Before coming to a close, we will discuss the response rate. From our nation-wide online sample, 32.3% HPEs submitted their online questionnaires. Although the response rate does not seem high, compared with the previous online questionnaire survey, this rate is acceptable [29].

5. Conclusions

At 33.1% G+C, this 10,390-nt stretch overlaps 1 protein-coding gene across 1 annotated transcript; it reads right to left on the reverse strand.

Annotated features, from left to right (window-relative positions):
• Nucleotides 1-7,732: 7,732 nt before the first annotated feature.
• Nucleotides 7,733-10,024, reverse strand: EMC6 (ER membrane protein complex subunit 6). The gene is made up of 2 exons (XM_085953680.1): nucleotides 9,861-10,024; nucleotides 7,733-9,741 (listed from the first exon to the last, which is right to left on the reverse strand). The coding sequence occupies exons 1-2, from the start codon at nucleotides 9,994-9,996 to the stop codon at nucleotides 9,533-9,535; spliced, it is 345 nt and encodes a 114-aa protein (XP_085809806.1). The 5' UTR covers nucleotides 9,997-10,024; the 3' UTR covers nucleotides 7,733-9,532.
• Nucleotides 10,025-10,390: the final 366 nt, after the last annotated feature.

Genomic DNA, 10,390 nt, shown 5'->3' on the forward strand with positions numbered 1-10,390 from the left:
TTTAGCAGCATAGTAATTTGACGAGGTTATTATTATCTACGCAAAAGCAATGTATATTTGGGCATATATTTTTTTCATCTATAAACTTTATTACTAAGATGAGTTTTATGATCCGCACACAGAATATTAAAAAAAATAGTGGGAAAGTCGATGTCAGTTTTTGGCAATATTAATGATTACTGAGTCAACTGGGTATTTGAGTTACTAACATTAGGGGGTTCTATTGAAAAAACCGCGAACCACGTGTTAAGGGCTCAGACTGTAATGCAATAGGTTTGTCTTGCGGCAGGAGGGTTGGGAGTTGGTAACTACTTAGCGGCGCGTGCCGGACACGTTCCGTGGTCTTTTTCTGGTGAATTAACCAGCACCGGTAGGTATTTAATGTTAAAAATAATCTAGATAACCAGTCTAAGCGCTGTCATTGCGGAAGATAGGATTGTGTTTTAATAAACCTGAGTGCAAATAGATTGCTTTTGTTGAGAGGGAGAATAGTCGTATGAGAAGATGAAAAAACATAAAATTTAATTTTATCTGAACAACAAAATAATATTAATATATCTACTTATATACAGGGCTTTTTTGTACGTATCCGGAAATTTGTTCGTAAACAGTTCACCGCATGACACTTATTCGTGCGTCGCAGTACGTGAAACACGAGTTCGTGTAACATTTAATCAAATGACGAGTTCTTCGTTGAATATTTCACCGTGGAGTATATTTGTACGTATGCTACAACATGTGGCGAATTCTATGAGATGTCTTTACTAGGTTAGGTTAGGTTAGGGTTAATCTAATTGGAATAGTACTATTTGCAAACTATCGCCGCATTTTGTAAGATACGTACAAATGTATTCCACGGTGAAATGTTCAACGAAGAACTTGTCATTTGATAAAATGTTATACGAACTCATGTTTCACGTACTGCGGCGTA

Due to the impact of technology on life and learning, educators must consider the maximum learning benefits of technological integration between student learning preferences and learning outcomes. We explored the considerations and the influencing factors for the technological integration of an educational curriculum based on the technological pedagogical content knowledge (TPCK) framework for HPEs. A mixed methodology was used, including semi-structured interviews and an online TPCK survey with a randomly selected sample from Taiwanese universities. Five themes emerged; namely, supplementing traditional teaching methods, improving immediate educator–student interaction, tracking the learning process and improving the record keeping, keeping up with technological trends, and advancing professional learning objectives for different student needs. The results found that gender was an influencing factor of educator technology integration. However, when TPCK and school policies existed, gender influence disappeared and the impact of prior technological knowledge also decreased, indicating that TPCK and school policy were the strongest factors affecting educator’s technology integration. To improve the use and effectiveness of technologically integrated curriculum, HPEs’ in-service programs could focus on technology integration training to enhance educators’ TPCK. The risk of technical issues and the need to invest extra time in the preparation process are obstacles to technical integration for authors. Therefore, schools can provide educators with relevant resources and support, and encourage them to interact with colleagues to enhance their confidence in technology integration. Although TPCK is a specialized, highly applied type of knowledge that supports content-based technology integration, it still has limitations, such as the inability to describe the more fluid processes that happen as educators work with students.